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Making a Contract - Prevent problems

Prevent problems

Step 1. Do your research

Before making a contract, gather information from credible sources on the product or service involved. For example, if you’re buying a car, try the Canadian Black Book or to learn the average price of the vehicle models you are considering. 

Read reviews from trustworthy sources. Consumer Reports is an independent, non-profit source of product reviews. 

If you’re hiring a service provider such as a contractor or tradesperson, ask for the names and phone numbers of people they have worked for in the past. Phone these references and ask them: what was the quality of the work, was it done on time, and was it within budget? 

Contact the Better Business Bureau serving your area to find out what they know of the service provider or company you’re thinking of doing business with. 

See what other people are saying about the service provider or company by searching online for their name and the word "reviews" or "complaints".

Step 2. Negotiate with confidence

When you make an offer to the seller or other party, say it with confidence. Be polite and reasonable, but firm.

It’s common for the parties to go back and forth with changes to an agreement until they are both satisfied with what is in it.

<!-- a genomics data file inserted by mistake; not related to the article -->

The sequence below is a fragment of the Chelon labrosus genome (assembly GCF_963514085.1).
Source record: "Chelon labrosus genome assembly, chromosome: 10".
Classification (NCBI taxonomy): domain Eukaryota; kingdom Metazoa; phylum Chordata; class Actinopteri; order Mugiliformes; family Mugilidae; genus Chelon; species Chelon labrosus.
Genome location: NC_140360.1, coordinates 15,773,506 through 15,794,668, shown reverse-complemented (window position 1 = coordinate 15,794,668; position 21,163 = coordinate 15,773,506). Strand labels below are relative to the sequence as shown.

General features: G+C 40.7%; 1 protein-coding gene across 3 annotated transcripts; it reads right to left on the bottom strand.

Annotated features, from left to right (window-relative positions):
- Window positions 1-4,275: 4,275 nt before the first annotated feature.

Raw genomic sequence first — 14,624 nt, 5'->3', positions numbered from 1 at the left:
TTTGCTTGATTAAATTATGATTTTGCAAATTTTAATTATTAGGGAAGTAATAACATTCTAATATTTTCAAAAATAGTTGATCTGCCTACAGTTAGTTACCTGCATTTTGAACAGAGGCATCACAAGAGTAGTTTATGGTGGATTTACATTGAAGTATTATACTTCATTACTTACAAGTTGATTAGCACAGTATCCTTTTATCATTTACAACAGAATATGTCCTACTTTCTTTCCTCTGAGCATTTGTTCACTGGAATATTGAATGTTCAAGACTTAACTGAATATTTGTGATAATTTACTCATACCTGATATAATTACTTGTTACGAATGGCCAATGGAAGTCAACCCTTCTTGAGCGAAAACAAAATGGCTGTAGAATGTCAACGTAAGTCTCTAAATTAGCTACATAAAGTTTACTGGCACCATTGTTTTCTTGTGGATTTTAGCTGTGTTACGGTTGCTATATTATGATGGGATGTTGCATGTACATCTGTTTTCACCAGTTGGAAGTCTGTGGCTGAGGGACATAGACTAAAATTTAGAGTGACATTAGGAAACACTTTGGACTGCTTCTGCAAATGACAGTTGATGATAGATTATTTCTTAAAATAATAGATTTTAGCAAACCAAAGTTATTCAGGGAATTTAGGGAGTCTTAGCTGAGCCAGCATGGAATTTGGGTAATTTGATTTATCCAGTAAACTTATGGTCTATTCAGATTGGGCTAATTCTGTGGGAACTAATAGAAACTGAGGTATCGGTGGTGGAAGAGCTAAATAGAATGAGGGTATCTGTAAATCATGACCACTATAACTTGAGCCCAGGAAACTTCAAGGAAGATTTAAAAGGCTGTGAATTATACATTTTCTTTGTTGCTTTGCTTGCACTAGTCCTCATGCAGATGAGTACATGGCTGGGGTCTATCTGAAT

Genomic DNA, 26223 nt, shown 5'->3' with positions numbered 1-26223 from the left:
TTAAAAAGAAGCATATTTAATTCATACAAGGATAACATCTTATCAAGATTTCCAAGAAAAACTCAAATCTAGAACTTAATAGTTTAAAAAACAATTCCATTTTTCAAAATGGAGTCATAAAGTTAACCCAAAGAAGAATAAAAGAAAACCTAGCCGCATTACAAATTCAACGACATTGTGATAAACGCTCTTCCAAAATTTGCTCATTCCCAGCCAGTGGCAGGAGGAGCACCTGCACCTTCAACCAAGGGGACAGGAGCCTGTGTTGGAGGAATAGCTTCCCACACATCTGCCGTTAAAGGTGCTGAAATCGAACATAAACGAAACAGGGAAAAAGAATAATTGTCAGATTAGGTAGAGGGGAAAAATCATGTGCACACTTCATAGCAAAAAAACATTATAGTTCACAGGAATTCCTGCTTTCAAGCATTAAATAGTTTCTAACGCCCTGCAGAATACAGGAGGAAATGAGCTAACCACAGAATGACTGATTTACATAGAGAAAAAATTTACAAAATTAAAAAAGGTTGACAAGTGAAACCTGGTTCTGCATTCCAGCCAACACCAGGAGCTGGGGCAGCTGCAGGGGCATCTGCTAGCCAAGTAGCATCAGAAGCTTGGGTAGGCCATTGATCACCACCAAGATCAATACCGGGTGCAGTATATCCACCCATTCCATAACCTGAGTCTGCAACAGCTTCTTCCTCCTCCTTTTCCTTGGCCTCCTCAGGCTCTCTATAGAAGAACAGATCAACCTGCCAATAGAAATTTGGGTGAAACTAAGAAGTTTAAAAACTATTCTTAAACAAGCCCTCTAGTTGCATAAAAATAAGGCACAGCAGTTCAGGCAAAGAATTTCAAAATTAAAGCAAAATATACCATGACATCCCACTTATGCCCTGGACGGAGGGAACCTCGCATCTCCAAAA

Step 3. Have a written contract

Even when the law doesn’t say that you have to have a written contract, you should have one if you are exchanging something that is worth a substantial amount of money. For example, a written contract is a good idea if you are: 

If a problem arises, you can go back to the written contract rather than argue over “who said what” when the agreement was reached.

A contract doesn’t have to be pages long and full of legal terminology. In fact, it’s better if the contract is concise and in language all parties understand. See our tips on how to write a legal contract.

Step 4. Read and understand any contract

Read the fine print on any contract before you sign. Don’t take the signing of this document lightly. 

  • Go over every section of the document, including any text on the reverse side of printed pages. 
  • Ask the other party to explain what things in the agreement mean if you don’t understand them. 
  • Fill in all areas of the document or put a line through them if there are blank spaces. 

Step 5. Don't rush the decision

If the other party makes a counteroffer to your original offer and you’d like to think about it, that’s OK. You can simply stop the deal if you feel like you’re being pressured into paying too much or buying additional features.